4. Dampness and Cold: Chinese medicine also considers environmental factors such as cold and dampness to play a role in low back pain. Exposure to cold or damp environments, sitting on cold surfaces, or consuming excessive cold and raw foods can weaken the back and lead to pain. Warming therapies, such as moxibustion (the burning of dried mugwort herb near the skin), may be used to expel cold and dampness from the body.

  5. Individualised Treatment: Chinese medicine recognizes that each person’s condition is unique, and treatment is tailored to the individual. Practitioners consider factors such as the patient’s overall health, constitution, and specific symptoms to determine the most appropriate treatment approach. This may involve a combination of acupuncture, herbal medicine, dietary adjustments, exercise, and lifestyle recommendations.

It’s important to note that while Chinese medicine has been used for centuries to address low back pain, its effectiveness may vary from person to person. If you’re experiencing low back pain, it is advisable to consult with a qualified and experienced Chinese medicine practitioner who can provide a proper diagnosis and personalized treatment plan based on your specific condition.

At Kurrajong Natural Medicine Centre we identify the specific TCM pathology responsible for the pain and use Acupuncture, Chinese herbs, Massage and/or Exercise therapy to reestablish harmonious function between the affected organs and acupuncture channels.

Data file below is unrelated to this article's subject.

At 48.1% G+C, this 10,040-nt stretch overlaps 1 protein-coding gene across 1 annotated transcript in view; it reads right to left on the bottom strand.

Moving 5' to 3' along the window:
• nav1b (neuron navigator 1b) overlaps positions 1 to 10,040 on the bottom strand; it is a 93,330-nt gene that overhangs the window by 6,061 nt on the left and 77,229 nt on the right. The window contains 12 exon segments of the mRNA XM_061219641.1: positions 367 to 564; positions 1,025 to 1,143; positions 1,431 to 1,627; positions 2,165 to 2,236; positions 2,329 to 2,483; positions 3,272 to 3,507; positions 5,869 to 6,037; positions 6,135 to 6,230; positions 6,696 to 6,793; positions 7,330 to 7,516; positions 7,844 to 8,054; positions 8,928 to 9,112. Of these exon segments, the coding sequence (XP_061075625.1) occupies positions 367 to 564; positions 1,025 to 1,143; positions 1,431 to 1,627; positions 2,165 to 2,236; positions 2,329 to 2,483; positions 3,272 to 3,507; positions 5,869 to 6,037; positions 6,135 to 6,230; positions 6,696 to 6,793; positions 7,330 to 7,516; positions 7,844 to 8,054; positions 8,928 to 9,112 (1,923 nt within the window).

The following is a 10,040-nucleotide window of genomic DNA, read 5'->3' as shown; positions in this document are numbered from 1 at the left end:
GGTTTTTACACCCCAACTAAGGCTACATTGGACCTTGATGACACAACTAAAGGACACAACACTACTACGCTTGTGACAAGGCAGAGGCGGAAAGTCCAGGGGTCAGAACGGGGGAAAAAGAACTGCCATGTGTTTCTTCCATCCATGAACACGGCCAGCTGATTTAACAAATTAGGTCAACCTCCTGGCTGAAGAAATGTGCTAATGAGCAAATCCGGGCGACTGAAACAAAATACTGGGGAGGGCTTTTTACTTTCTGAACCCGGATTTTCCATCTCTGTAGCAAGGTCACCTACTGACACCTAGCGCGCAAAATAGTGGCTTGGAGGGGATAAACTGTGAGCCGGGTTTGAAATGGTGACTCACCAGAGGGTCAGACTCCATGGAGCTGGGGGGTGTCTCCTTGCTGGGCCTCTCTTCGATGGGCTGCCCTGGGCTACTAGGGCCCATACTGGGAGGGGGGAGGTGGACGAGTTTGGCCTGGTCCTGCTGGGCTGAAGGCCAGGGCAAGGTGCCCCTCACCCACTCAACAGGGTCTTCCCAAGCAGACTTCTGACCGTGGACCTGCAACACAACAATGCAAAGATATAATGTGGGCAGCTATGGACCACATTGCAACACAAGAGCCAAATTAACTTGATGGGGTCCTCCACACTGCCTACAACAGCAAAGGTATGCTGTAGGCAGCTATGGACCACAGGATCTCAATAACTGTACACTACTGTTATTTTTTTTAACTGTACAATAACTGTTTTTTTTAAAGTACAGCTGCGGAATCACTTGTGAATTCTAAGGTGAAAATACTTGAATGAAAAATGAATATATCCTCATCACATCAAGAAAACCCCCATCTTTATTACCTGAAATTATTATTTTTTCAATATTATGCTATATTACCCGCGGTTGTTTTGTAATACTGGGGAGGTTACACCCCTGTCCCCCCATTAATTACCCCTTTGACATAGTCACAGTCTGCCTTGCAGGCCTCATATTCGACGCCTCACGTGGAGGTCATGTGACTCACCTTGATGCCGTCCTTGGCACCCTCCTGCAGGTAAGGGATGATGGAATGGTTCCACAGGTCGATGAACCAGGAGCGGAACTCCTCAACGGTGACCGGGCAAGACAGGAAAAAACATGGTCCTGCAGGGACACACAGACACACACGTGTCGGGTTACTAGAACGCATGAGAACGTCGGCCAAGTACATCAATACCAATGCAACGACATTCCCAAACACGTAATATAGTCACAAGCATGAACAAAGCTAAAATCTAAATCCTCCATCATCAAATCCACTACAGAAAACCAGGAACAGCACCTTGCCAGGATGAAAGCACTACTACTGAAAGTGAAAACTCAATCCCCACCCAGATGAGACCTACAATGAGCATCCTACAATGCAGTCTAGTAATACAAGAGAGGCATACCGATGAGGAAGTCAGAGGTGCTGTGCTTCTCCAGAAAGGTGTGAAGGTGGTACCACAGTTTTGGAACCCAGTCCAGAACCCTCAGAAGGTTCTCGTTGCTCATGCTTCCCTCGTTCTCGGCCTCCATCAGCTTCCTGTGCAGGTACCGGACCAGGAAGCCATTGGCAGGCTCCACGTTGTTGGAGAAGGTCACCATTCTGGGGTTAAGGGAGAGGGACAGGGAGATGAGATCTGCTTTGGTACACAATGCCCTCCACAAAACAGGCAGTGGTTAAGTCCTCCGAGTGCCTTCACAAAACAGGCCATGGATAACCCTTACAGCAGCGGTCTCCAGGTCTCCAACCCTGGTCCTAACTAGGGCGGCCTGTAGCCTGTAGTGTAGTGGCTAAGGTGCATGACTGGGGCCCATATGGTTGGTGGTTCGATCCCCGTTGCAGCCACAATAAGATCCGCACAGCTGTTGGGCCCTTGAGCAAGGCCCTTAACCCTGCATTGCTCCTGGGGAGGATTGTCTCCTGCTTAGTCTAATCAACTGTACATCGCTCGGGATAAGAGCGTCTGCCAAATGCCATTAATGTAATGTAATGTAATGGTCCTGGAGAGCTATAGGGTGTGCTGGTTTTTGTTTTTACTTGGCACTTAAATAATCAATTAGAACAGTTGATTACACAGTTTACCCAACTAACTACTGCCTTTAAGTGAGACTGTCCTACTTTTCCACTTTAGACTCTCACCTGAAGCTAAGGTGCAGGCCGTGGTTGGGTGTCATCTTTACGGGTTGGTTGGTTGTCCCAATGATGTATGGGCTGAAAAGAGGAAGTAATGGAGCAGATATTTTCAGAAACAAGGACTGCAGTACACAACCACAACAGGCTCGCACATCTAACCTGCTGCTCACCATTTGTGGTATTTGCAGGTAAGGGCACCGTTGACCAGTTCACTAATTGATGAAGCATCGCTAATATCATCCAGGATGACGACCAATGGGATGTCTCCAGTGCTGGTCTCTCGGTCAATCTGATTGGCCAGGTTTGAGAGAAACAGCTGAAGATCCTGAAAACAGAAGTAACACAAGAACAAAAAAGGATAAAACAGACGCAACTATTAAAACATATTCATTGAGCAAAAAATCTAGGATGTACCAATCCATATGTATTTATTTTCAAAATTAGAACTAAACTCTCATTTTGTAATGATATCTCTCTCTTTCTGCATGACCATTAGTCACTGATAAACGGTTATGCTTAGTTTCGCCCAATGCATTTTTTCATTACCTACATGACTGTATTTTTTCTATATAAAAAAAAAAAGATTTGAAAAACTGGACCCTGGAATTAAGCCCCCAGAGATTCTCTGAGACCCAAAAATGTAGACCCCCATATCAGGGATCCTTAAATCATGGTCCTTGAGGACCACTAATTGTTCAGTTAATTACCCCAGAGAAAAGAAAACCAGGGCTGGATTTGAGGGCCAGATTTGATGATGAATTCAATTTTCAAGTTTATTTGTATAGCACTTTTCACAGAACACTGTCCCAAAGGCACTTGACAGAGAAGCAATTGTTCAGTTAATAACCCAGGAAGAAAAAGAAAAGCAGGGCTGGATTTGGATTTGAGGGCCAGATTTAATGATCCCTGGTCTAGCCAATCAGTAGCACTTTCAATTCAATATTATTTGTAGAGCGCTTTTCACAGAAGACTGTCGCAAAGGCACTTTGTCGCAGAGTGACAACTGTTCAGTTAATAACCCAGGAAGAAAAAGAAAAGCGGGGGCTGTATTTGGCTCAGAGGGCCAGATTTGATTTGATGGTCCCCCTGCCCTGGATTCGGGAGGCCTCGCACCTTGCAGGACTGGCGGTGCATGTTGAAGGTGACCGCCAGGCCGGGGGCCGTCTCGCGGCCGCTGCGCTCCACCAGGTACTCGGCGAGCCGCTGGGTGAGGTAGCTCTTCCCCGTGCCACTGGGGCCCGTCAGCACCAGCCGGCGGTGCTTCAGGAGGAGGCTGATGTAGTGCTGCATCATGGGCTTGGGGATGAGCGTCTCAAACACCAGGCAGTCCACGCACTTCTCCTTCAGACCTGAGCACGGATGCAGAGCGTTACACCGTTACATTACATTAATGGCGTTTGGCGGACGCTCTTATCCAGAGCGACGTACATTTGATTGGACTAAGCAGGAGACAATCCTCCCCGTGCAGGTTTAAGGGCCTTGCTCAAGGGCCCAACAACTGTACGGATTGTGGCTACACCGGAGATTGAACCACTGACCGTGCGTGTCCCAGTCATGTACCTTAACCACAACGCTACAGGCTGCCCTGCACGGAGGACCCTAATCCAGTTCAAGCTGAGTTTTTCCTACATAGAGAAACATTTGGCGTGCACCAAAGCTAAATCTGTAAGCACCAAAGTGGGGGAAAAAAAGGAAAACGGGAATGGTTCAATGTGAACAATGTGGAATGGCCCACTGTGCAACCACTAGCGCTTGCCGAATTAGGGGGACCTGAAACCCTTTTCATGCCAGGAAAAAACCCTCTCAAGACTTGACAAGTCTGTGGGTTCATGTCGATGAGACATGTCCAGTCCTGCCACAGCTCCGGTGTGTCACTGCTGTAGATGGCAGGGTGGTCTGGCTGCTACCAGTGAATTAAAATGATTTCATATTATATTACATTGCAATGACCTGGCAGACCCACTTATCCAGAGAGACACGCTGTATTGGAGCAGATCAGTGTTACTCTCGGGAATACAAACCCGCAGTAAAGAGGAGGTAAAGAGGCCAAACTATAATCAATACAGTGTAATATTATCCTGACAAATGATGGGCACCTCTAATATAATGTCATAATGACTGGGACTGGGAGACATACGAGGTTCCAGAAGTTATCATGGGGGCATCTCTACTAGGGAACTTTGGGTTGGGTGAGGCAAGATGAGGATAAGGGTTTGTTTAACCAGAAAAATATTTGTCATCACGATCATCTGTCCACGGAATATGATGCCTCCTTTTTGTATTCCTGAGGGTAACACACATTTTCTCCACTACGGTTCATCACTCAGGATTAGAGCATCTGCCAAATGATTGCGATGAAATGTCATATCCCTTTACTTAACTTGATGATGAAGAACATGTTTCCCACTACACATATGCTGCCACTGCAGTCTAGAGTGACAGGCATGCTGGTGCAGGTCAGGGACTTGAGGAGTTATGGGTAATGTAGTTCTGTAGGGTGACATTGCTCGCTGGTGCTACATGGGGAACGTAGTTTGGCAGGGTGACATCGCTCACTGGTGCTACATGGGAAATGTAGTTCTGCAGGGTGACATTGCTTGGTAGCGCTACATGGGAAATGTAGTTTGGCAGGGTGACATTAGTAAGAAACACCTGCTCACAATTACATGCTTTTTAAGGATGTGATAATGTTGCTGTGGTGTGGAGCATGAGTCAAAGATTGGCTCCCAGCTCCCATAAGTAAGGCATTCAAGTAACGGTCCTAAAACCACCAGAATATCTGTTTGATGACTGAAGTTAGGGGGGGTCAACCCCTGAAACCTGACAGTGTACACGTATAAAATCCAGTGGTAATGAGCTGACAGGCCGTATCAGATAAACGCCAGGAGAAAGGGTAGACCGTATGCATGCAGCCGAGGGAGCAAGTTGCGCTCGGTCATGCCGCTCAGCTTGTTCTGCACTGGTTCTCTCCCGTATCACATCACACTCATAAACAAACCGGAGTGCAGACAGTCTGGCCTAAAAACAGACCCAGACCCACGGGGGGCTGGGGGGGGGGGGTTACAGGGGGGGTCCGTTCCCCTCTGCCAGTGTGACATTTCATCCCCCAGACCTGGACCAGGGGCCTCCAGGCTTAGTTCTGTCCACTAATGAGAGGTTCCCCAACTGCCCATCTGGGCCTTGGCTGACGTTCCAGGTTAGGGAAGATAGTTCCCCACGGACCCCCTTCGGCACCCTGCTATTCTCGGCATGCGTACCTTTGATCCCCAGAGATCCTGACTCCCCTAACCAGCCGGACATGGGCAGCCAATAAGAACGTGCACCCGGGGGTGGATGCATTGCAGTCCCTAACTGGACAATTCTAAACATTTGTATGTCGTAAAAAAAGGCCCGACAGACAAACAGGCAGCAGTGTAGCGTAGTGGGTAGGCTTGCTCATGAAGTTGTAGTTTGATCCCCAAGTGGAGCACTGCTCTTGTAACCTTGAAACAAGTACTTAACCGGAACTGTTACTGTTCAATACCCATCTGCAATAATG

What You Can Do to Help Yourself

There are several things that may help to relieve NSLBP including:

  1. Rest, but not total bed rest. Move about but do not strain the back
  2. Hot packs placed on the painful area will promote blood flow to the area and may lessen the pain. If the pain is particularly strong or application of heat irritates or increases the pain, use a cold pack instead. It will help to reduce inflammation, swelling and pain in this circumstance
  3. Seek professional help from a healthcare professional if you are unable to relieve the pain using the methods described above.
  4. Download “Self-Help Guide to Reduce Back Pain and Increase Your Enjoyment of Life” HERE

Complementary Therapies:

    • Acupuncture: Acupuncture is a traditional Chinese medicine practice that involves inserting thin needles into specific points on the body. It is believed to stimulate the flow of energy and promote the body’s natural healing response. Acupuncture has shown promise in relieving lower back pain and improving physical function.
    • Chiropractic care: Chiropractic treatment focuses on the musculoskeletal system, particularly the spine, and aims to improve alignment and restore proper functioning. Chiropractors use manual adjustment techniques to address joint dysfunctions that may contribute to lower back pain. They may also incorporate other therapies such as soft tissue manipulation, stretching exercises, and lifestyle recommendations.
    • Massage therapy: Massage therapy involves applying pressure and manipulating soft tissues to promote relaxation, improve circulation, and relieve muscle tension. It can help reduce lower back pain by loosening tight muscles and increasing flexibility. Different massage techniques, such as Swedish massage, deep tissue massage, or trigger point therapy, may be used depending on individual needs.
    • Yoga and Tai Chi: These mind-body practices combine gentle movements, stretching, and breathing exercises. They can improve strength, flexibility, and balance, which are important for supporting the lower back. Both yoga and Tai Chi have been found to be effective in reducing lower back pain and improving function.
    • Mindfulness-based stress reduction (MBSR): MBSR is a meditation-based program that helps individuals develop greater awareness of their thoughts, emotions, and bodily sensations. By cultivating mindfulness, individuals may better manage stress and reduce the impact of chronic pain, including lower back pain.